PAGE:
Sunday Life

The retiring Ian Paisley?
As speculation mounts that 'Big Man' is set to quit, the faourites to succeed him are lining up...

15 August 2004

Ian Paisley could be preparing for a dramatic exit from politics before the next General Election, it was claimed last night.

According to party insiders, the Big Man's last throw of the dice could come when he leads the DUP negotiating team into next month's crucial peace process talks at Stormont.

But before quitting as leader, and MP for North Antrim, he is expected to oversee the election of his successor and ensure a smooth handover of power.

Mr Paisley, now 78, was discharged from hospital last week after undergoing what his family described as a "series of routine tests".

He will publicly scoff at any suggestion he is secretly planning to stand down as leader of the party he formed in 1971.

But, typically, he caught many on the hop with his decision not to defend his seat at the European elections in June.

Last night, one senior DUP figure told Sunday Life: "There are continuing fears for his health, and privately it's believed his family would be happy if he announced his retirement from politics.

"He is someone with an enormous capacity for work and for his ministry.

"But he is assured of his place in history, and has achieved just about everything he set out to do in politics, including usurping the UUP as the main voice of unionism in Northern Ireland.

"It has been an unparalleled political career, but the growing feeling within the party is that he will be persuaded to stand down before his 79th birthday next April, or before the next General Election."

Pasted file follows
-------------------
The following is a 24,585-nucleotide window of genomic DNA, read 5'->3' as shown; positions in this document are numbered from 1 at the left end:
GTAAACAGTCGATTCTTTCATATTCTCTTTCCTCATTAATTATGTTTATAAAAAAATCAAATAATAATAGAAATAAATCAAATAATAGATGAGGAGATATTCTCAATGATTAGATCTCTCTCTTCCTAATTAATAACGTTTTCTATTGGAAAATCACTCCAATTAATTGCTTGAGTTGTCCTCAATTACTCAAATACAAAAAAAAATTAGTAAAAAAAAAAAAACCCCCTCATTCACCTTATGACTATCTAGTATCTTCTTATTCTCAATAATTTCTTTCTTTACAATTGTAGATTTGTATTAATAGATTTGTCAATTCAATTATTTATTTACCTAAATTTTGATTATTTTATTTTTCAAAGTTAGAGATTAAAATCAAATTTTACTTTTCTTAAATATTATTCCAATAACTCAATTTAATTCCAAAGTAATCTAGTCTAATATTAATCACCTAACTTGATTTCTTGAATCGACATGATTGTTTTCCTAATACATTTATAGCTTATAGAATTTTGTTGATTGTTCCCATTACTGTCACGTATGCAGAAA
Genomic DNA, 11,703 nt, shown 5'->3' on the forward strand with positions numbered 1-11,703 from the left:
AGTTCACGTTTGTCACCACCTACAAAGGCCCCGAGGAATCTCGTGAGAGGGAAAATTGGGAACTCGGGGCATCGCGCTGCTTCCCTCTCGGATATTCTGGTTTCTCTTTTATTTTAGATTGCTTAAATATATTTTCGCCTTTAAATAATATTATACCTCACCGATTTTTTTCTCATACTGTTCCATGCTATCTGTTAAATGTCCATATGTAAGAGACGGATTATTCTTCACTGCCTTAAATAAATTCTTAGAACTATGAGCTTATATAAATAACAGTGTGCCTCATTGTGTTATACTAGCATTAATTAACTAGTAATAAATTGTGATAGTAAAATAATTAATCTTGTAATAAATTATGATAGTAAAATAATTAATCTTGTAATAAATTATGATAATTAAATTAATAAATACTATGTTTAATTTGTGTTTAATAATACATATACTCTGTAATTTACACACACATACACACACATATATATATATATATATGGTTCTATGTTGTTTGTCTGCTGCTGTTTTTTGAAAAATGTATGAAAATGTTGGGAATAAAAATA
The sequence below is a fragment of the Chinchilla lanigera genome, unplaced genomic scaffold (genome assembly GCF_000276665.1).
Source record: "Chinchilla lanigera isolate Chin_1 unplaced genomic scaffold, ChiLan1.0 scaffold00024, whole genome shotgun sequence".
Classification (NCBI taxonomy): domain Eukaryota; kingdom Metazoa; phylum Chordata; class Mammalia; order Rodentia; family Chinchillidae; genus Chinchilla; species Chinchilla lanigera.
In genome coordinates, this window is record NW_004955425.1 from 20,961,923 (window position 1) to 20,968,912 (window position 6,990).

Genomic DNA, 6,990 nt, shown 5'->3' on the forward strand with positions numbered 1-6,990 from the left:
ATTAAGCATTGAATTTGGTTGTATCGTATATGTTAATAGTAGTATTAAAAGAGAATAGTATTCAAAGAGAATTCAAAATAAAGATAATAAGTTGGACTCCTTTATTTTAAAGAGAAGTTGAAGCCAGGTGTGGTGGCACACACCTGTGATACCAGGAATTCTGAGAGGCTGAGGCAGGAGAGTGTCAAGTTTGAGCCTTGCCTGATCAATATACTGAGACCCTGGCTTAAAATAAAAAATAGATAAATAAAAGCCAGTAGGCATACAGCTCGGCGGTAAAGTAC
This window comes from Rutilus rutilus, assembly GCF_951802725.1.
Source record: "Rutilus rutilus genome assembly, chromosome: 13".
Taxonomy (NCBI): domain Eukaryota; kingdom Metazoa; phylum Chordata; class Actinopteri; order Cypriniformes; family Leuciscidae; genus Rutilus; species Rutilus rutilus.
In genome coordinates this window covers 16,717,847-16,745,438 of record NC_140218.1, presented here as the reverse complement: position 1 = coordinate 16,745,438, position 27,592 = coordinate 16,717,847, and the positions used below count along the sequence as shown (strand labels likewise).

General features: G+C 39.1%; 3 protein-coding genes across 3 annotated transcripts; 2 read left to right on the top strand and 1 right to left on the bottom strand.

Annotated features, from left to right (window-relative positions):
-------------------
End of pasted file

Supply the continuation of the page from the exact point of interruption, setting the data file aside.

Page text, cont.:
Another influential party figure said: "Ian will go when he feels the time is right, and no one would dare tell him when that is.

"But the years are catching up on him and close friends and family members believe he should call it a day, because, even without the distraction of Europe, few men half his age could sustain such a workload.

"The decision will be Ian's and Ian's alone, but the signs are that we could shortly be looking at what would be our first ever leadership election.

"The only thing certain is that he will outlast David Trimble as a party leader."

When Mr Paisley does decide to stand down, his deputy, Peter Robinson (55), would be the clear front-runner to win a leadership contest.

But a growing number within the DUP believe North Belfast MP Nigel Dodds (46), who served as European parliamentary assistant to Mr Paisley, would run him close.

"You would also have to take Gregory Campbell and possibly Jim Allister into the equation," said one party representative.

"But it's likely to come down to Peter or Nigel, and that would be difficult to call at this stage."

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